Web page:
In February I reviewed UCG Trust, which claimed to be a US-based company offering P2P investments paying up to 13.5% per year, while “eliminating all the risk to investors”.
The company operated illegally in both the USA and the UK, in the first case by offering unregulated securities in the US without authorisation from the SEC, and in the second by offering financial promotions in the UK without authorisation from the FCA.
UCG Trust’s website, ucgtrust.com, is currently down. Archive.org last recorded the website as up and running in April 2018, but it currently shows a domain parking page. A couple of phone numbers formerly provided on the website were answered by answering machines that appeared to have nothing to do with UCG.
UCG’s website formerly stated that it was a “trading name of UCG Marketplace Ltd”, registered in Delaware. At the time I found no company of that name registered in the State of Delaware, but there is a shell company of that exact name registered in the UK, owned by a Daniel Fraser John O’Donoghue. I was unable to confirm if this company is related. The UK company is currently subject to a strike-off from Companies House after failing to file up-to-date details of the company’s ownership, and will be dissolved on 9 December if no objection is received.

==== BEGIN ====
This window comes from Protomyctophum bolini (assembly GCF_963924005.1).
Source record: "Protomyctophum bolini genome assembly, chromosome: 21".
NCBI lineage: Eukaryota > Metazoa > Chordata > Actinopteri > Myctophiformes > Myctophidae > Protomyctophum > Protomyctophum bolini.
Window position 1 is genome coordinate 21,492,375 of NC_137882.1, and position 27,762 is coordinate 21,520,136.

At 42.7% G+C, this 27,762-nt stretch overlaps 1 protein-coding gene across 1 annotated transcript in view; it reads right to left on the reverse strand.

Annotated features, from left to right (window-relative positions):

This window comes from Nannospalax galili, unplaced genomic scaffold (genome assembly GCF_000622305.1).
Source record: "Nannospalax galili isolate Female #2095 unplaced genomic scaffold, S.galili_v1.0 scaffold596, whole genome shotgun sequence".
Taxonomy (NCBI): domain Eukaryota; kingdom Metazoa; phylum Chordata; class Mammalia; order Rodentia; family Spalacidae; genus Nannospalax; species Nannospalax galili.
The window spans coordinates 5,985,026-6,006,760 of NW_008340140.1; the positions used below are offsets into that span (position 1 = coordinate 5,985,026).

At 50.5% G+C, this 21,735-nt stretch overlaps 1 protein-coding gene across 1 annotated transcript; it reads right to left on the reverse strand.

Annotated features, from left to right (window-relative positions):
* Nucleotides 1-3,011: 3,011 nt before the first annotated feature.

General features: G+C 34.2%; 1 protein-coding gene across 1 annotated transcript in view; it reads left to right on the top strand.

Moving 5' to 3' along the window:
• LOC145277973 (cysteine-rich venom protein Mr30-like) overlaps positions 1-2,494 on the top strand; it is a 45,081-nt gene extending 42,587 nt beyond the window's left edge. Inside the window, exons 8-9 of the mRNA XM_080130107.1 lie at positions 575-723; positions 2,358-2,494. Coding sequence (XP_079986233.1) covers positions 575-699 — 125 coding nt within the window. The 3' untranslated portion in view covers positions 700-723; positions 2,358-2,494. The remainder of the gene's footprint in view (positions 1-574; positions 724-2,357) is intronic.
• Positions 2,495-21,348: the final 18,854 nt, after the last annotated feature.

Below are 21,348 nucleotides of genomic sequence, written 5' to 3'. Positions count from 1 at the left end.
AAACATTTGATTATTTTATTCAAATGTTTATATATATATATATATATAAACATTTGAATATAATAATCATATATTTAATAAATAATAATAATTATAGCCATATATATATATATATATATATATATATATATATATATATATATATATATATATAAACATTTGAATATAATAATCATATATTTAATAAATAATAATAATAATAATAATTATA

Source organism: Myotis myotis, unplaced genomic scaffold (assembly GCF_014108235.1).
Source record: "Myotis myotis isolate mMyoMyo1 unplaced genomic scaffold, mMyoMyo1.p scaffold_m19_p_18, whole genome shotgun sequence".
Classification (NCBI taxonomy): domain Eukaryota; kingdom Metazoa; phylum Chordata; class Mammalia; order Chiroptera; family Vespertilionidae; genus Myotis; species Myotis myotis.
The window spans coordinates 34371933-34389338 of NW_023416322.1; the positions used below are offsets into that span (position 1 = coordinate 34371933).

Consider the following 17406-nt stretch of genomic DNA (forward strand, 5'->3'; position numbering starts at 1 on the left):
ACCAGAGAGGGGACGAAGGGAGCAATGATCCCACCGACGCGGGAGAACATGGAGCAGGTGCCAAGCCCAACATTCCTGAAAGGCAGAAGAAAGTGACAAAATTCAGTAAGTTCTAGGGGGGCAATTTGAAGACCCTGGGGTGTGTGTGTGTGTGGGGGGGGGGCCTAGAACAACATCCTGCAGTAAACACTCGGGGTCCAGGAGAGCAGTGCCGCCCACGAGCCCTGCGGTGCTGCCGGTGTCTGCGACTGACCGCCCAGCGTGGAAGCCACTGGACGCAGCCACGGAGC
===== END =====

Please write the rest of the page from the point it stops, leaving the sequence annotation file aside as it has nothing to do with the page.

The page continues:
Daniel Fraser John O’Donoghue is listed as director of a dizzying 112 UK registered companies, many of them with names suggesting some sort of investment business (Etara Investment Ltd, Bitcoin Innovations (UK) Ltd, United Capital Corporation Limited and so on and so forth). Whether super serial entrepreneur O’Donoghue even exists, who knows.
Unless something changes shortly, I’m calling this as another unregulated company disappearing with investors’ money.
Shortly before it disappeared, UCG Trust’s website claimed that $143 million had been raised from investors, although I would take that with the same large pinch of salt wherewith investors should have taken its claims to have “eliminated all the risk to investors”.